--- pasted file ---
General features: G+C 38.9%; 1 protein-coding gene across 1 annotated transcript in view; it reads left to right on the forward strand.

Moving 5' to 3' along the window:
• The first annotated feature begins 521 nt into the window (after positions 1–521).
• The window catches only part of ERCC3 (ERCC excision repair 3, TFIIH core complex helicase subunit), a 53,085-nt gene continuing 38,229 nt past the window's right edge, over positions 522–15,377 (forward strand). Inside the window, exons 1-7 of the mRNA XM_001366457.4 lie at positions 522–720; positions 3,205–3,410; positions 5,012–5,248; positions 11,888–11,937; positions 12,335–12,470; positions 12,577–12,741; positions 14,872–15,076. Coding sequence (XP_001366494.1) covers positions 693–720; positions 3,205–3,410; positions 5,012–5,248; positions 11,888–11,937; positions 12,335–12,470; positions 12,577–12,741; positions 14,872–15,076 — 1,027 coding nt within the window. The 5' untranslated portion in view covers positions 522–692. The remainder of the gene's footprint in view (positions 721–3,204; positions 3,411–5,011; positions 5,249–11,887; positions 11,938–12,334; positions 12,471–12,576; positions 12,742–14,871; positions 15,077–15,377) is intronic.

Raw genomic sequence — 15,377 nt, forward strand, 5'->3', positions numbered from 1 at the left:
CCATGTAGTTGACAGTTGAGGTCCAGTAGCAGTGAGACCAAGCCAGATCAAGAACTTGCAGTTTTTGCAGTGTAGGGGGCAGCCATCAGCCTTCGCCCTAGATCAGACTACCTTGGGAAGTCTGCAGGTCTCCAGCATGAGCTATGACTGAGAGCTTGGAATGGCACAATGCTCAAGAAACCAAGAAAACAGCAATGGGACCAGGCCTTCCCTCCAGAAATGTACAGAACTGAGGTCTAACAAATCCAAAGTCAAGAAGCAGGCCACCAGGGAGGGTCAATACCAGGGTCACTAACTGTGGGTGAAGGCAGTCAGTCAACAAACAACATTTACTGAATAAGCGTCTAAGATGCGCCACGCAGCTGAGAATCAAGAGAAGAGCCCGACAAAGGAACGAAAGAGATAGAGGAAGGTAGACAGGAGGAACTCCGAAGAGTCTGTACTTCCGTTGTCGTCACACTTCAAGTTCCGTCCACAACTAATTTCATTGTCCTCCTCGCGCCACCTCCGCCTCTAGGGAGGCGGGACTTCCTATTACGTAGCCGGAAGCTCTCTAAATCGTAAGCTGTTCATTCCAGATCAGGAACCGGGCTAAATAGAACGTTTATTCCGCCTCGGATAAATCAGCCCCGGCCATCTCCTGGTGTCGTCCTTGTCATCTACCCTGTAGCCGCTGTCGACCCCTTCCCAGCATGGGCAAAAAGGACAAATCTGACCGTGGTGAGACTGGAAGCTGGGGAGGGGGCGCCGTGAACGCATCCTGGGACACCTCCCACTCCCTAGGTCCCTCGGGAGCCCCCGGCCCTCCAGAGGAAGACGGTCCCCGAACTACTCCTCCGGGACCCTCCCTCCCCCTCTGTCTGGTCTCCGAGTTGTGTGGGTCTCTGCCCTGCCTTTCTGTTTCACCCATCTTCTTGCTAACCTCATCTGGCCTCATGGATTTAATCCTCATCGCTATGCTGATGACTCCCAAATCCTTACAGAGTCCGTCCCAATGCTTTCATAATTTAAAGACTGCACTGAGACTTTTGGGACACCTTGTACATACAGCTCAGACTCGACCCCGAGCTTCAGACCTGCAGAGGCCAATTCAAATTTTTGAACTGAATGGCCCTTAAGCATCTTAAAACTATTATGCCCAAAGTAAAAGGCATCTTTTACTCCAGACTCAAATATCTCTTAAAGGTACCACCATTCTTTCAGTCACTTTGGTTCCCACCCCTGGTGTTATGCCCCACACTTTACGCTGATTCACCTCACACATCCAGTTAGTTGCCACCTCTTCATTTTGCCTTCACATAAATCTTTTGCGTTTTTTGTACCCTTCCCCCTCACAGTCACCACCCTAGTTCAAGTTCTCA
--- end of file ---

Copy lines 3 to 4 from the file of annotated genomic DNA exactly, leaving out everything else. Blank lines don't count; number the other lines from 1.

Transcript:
• The first annotated feature begins 521 nt into the window (after positions 1–521).
• The window catches only part of ERCC3 (ERCC excision repair 3, TFIIH core complex helicase subunit), a 53,085-nt gene continuing 38,229 nt past the window's right edge, over positions 522–15,377 (forward strand). Inside the window, exons 1-7 of the mRNA XM_001366457.4 lie at positions 522–720; positions 3,205–3,410; positions 5,012–5,248; positions 11,888–11,937; positions 12,335–12,470; positions 12,577–12,741; positions 14,872–15,076. Coding sequence (XP_001366494.1) covers positions 693–720; positions 3,205–3,410; positions 5,012–5,248; positions 11,888–11,937; positions 12,335–12,470; positions 12,577–12,741; positions 14,872–15,076 — 1,027 coding nt within the window. The 5' untranslated portion in view covers positions 522–692. The remainder of the gene's footprint in view (positions 721–3,204; positions 3,411–5,011; positions 5,249–11,887; positions 11,938–12,334; positions 12,471–12,576; positions 12,742–14,871; positions 15,077–15,377) is intronic.